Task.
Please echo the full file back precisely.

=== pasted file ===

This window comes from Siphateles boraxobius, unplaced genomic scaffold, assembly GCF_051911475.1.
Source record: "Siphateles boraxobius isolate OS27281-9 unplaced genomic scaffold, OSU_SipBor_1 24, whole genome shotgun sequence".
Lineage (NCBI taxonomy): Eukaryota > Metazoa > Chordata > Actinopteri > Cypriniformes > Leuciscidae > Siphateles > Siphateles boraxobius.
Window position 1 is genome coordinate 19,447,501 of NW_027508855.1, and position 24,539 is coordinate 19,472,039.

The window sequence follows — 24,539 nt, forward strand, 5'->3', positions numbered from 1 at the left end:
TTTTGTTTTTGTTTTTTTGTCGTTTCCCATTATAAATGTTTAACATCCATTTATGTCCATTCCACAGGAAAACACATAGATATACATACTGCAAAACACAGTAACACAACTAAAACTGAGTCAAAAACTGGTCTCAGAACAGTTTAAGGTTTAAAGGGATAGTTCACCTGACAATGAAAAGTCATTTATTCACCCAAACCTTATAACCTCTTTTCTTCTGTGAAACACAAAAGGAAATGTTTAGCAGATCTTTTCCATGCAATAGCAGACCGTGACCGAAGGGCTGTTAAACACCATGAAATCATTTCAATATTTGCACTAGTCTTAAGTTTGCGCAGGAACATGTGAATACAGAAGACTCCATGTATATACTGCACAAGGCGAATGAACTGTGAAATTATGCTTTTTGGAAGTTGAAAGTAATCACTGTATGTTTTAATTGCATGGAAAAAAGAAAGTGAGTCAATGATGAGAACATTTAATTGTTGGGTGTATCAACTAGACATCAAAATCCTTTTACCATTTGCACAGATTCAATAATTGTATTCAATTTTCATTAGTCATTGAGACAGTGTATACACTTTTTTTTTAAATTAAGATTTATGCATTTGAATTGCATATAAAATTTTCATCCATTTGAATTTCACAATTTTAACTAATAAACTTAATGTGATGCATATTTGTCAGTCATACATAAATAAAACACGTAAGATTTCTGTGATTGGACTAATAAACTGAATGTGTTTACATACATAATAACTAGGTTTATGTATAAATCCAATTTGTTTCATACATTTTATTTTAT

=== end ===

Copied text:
This window comes from Siphateles boraxobius, unplaced genomic scaffold, assembly GCF_051911475.1.
Source record: "Siphateles boraxobius isolate OS27281-9 unplaced genomic scaffold, OSU_SipBor_1 24, whole genome shotgun sequence".
Lineage (NCBI taxonomy): Eukaryota > Metazoa > Chordata > Actinopteri > Cypriniformes > Leuciscidae > Siphateles > Siphateles boraxobius.
Window position 1 is genome coordinate 19,447,501 of NW_027508855.1, and position 24,539 is coordinate 19,472,039.

The window sequence follows — 24,539 nt, forward strand, 5'->3', positions numbered from 1 at the left end:
TTTTGTTTTTGTTTTTTTGTCGTTTCCCATTATAAATGTTTAACATCCATTTATGTCCATTCCACAGGAAAACACATAGATATACATACTGCAAAACACAGTAACACAACTAAAACTGAGTCAAAAACTGGTCTCAGAACAGTTTAAGGTTTAAAGGGATAGTTCACCTGACAATGAAAAGTCATTTATTCACCCAAACCTTATAACCTCTTTTCTTCTGTGAAACACAAAAGGAAATGTTTAGCAGATCTTTTCCATGCAATAGCAGACCGTGACCGAAGGGCTGTTAAACACCATGAAATCATTTCAATATTTGCACTAGTCTTAAGTTTGCGCAGGAACATGTGAATACAGAAGACTCCATGTATATACTGCACAAGGCGAATGAACTGTGAAATTATGCTTTTTGGAAGTTGAAAGTAATCACTGTATGTTTTAATTGCATGGAAAAAAGAAAGTGAGTCAATGATGAGAACATTTAATTGTTGGGTGTATCAACTAGACATCAAAATCCTTTTACCATTTGCACAGATTCAATAATTGTATTCAATTTTCATTAGTCATTGAGACAGTGTATACACTTTTTTTTTAAATTAAGATTTATGCATTTGAATTGCATATAAAATTTTCATCCATTTGAATTTCACAATTTTAACTAATAAACTTAATGTGATGCATATTTGTCAGTCATACATAAATAAAACACGTAAGATTTCTGTGATTGGACTAATAAACTGAATGTGTTTACATACATAATAACTAGGTTTATGTATAAATCCAATTTGTTTCATACATTTTATTTTAT